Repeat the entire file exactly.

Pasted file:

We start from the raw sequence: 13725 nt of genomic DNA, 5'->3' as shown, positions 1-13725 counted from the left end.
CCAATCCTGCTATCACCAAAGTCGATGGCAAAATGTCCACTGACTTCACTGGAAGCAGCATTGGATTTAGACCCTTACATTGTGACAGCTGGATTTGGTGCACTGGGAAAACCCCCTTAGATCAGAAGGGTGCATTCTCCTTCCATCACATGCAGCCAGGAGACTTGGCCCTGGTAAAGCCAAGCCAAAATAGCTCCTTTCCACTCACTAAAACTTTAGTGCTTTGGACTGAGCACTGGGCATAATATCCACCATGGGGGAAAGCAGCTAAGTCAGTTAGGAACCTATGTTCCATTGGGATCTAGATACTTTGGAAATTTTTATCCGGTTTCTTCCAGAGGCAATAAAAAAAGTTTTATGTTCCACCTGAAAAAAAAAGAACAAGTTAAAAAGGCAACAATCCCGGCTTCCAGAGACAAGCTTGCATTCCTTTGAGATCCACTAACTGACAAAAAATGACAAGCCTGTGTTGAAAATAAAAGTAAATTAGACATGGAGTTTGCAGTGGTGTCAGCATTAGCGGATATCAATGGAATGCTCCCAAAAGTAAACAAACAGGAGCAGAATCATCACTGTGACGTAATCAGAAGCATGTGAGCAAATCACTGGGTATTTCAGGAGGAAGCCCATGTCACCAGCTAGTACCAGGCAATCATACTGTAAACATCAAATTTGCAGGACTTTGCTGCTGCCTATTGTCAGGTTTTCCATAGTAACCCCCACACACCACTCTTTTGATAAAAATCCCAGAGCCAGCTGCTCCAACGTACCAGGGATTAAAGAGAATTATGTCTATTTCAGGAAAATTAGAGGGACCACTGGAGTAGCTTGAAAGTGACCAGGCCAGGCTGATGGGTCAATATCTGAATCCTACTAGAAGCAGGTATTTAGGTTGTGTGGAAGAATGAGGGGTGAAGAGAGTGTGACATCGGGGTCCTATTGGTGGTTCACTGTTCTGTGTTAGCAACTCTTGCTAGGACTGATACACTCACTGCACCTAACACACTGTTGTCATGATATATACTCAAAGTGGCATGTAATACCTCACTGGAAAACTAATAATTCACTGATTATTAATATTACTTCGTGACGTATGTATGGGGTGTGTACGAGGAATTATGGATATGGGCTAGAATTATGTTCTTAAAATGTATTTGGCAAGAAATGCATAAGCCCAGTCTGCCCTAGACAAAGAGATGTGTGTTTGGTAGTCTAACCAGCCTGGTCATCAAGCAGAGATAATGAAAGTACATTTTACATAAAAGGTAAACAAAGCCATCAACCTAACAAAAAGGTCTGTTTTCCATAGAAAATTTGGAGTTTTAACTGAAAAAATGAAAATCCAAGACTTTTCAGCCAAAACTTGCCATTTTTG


We start from the raw sequence: 13725 nt of genomic DNA, 5'->3' as shown, positions 1-13725 counted from the left end.
CCAATCCTGCTATCACCAAAGTCGATGGCAAAATGTCCACTGACTTCACTGGAAGCAGCATTGGATTTAGACCCTTACATTGTGACAGCTGGATTTGGTGCACTGGGAAAACCCCCTTAGATCAGAAGGGTGCATTCTCCTTCCATCACATGCAGCCAGGAGACTTGGCCCTGGTAAAGCCAAGCCAAAATAGCTCCTTTCCACTCACTAAAACTTTAGTGCTTTGGACTGAGCACTGGGCATAATATCCACCATGGGGGAAAGCAGCTAAGTCAGTTAGGAACCTATGTTCCATTGGGATCTAGATACTTTGGAAATTTTTATCCGGTTTCTTCCAGAGGCAATAAAAAAAGTTTTATGTTCCACCTGAAAAAAAAAGAACAAGTTAAAAAGGCAACAATCCCGGCTTCCAGAGACAAGCTTGCATTCCTTTGAGATCCACTAACTGACAAAAAATGACAAGCCTGTGTTGAAAATAAAAGTAAATTAGACATGGAGTTTGCAGTGGTGTCAGCATTAGCGGATATCAATGGAATGCTCCCAAAAGTAAACAAACAGGAGCAGAATCATCACTGTGACGTAATCAGAAGCATGTGAGCAAATCACTGGGTATTTCAGGAGGAAGCCCATGTCACCAGCTAGTACCAGGCAATCATACTGTAAACATCAAATTTGCAGGACTTTGCTGCTGCCTATTGTCAGGTTTTCCATAGTAACCCCCACACACCACTCTTTTGATAAAAATCCCAGAGCCAGCTGCTCCAACGTACCAGGGATTAAAGAGAATTATGTCTATTTCAGGAAAATTAGAGGGACCACTGGAGTAGCTTGAAAGTGACCAGGCCAGGCTGATGGGTCAATATCTGAATCCTACTAGAAGCAGGTATTTAGGTTGTGTGGAAGAATGAGGGGTGAAGAGAGTGTGACATCGGGGTCCTATTGGTGGTTCACTGTTCTGTGTTAGCAACTCTTGCTAGGACTGATACACTCACTGCACCTAACACACTGTTGTCATGATATATACTCAAAGTGGCATGTAATACCTCACTGGAAAACTAATAATTCACTGATTATTAATATTACTTCGTGACGTATGTATGGGGTGTGTACGAGGAATTATGGATATGGGCTAGAATTATGTTCTTAAAATGTATTTGGCAAGAAATGCATAAGCCCAGTCTGCCCTAGACAAAGAGATGTGTGTTTGGTAGTCTAACCAGCCTGGTCATCAAGCAGAGATAATGAAAGTACATTTTACATAAAAGGTAAACAAAGCCATCAACCTAACAAAAAGGTCTGTTTTCCATAGAAAATTTGGAGTTTTAACTGAAAAAATGAAAATCCAAGACTTTTCAGCCAAAACTTGCCATTTTTG